Chicago is a major world financial center, with the second-largest central business district in the United States. The city is the headquarters of the Federal Reserve Bank of Chicago (the Seventh District of the Federal Reserve). The city has major financial and futures exchanges, including the Chicago Stock Exchange, the Chicago Board Options Exchange (CBOE), and the Chicago Mercantile Exchange (the "Merc"), which is owned, along with the Chicago Board of Trade (CBOT) by Chicago's CME Group. The CME Group, in addition, owns the New York Mercantile Exchange (NYMEX), the Commodities Exchange Inc. (COMEX) and the Dow Jones Indexes. Perhaps due to the influence of the Chicago school of economics, the city also has markets trading unusual contracts such as emissions (on the Chicago Climate Exchange) and equity style indices (on the U.S. Futures Exchange). Chase Bank has its commercial and retail banking headquarters in Chicago's Chase Tower.
The city and its surrounding metropolitan area contain the third-largest labor pool in the United States with about 4.48 million workers, as of 2014. In addition, the state of Illinois is home to 66 Fortune 1000 companies, including those in Chicago. The city of Chicago also hosts 12 Fortune Global 500 companies and 17 Financial Times 500 companies. The city claims two Dow 30 company: aerospace giant Boeing, which moved its headquarters from Seattle to the Chicago Loop in 2001, and Kraft Heinz. According to Site Selection magazine, the Chicago area has seen the most corporate headquarters relocation or expansion projects in the US for each of four consecutive years form 2013 to 2016. Caterpillar Inc. will be moving its global headquarters, with about 300 executives and staff and support personnel, to the Chicago suburb of Deerfield, Illinois, while its high-technology center is in Chicago, by the end of 2018. The headquarters of United Continental Holdings, are and its operations center and its United Airlines subsidiary are in the Willis Tower in Chicago. In June 2016, McDonald's confirmed plans to move its global headquarters to Chicago's West Loop neighborhood by early 2018, Chicago was the company's headquarters between 1955 and 1971.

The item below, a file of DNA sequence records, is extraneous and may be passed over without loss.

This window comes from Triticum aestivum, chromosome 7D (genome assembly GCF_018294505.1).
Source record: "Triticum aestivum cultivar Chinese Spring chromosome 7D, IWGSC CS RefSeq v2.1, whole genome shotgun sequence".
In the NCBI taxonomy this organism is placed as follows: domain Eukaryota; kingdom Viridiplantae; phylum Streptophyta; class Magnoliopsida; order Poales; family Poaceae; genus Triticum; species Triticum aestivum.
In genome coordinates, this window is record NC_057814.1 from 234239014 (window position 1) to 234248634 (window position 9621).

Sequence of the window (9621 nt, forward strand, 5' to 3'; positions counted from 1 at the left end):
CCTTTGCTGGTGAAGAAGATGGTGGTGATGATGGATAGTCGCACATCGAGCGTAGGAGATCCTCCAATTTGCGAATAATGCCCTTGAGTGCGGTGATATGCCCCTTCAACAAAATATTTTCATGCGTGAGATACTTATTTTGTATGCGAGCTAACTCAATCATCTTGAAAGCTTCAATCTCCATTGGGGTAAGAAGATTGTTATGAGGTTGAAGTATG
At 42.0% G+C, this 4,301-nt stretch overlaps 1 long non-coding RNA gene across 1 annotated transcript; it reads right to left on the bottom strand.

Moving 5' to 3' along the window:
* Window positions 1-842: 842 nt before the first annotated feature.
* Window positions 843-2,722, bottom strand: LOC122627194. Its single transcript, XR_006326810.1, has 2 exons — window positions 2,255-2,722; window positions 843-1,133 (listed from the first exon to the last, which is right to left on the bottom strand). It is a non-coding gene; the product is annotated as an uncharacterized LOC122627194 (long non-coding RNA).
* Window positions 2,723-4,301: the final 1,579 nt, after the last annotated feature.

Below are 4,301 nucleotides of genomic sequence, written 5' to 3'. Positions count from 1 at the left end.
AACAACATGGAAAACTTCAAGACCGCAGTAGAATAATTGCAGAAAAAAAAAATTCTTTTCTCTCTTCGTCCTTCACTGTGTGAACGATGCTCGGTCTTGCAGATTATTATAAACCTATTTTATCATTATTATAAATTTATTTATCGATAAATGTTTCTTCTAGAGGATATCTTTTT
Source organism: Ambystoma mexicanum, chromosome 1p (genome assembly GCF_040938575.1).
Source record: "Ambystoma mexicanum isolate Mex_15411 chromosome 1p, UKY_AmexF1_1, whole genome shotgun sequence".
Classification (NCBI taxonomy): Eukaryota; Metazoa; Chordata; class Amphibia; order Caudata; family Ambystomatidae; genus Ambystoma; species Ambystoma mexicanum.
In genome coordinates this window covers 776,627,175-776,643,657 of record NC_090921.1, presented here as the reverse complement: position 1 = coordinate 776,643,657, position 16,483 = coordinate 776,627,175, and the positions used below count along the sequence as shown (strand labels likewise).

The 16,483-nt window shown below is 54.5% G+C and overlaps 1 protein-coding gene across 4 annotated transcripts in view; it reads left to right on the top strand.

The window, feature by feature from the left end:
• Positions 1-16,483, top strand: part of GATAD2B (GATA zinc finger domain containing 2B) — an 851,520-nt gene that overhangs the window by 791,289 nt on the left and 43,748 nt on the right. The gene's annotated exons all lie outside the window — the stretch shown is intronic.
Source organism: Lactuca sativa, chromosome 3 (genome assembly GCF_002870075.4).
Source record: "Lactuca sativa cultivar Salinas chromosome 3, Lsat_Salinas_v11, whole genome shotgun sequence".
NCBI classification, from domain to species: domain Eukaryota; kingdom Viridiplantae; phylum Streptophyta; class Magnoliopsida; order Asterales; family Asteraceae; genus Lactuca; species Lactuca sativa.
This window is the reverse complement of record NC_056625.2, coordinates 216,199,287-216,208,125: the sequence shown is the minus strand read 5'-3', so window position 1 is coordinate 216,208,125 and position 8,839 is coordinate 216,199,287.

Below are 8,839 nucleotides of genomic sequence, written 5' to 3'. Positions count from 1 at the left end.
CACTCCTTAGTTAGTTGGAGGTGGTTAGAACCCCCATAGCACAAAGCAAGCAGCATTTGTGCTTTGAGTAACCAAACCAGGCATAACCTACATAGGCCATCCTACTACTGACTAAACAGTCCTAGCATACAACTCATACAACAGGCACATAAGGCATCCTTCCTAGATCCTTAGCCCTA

Manufacturing, printing, publishing and food processing also play major roles in the city's economy. Several medical products and services companies are headquartered in the Chicago area, including Baxter International, Boeing, Abbott Laboratories, and the Healthcare division of General Electric. In addition to Boeing, which located its headquarters in Chicago in 2001, and United Airlines in 2011, GE Transportation moved its offices to the city in 2013 and GE Healthcare moved its HQ to the city in 2016, as did ThyssenKrupp North America, and agriculture giant Archer Daniels Midland. Moreover, the construction of the Illinois and Michigan Canal, which helped move goods from the Great Lakes south on the Mississippi River, and of the railroads in the 19th century made the city a major transportation center in the United States. In the 1840s, Chicago became a major grain port, and in the 1850s and 1860s Chicago's pork and beef industry expanded. As the major meat companies grew in Chicago many, such as Armour and Company, created global enterprises. Though the meatpacking industry currently plays a lesser role in the city's economy, Chicago continues to be a major transportation and distribution center. Lured by a combination of large business customers, federal research dollars, and a large hiring pool fed by the area's universities, Chicago is also the site of a growing number of web startup companies like CareerBuilder, Orbitz, 37signals, Groupon, Feedburner, and NowSecure.
Chicago has been a hub of the Retail sector since its early development, with Montgomery Ward, Sears, and Marshall Field's. Today the Chicago metropolitan area is the headquarters of several retailers, including Walgreens, Sears, Ace Hardware, Claire's, ULTA Beauty and Crate & Barrel.
Late in the 19th century, Chicago was part of the bicycle craze, with the Western Wheel Company, which introduced stamping to the production process and significantly reduced costs, while early in the 20th century, the city was part of the automobile revolution, hosting the Brass Era car builder Bugmobile, which was founded there in 1907. Chicago was also the site of the Schwinn Bicycle Company.
Chicago is a major world convention destination. The city's main convention center is McCormick Place. With its four interconnected buildings, it is the largest convention center in the nation and third-largest in the world. Chicago also ranks third in the U.S. (behind Las Vegas and Orlando) in number of conventions hosted annually.
Chicago's minimum wage for non-tipped employees is one of the highest in the nation and will incrementally reach $13 per hour by 2019.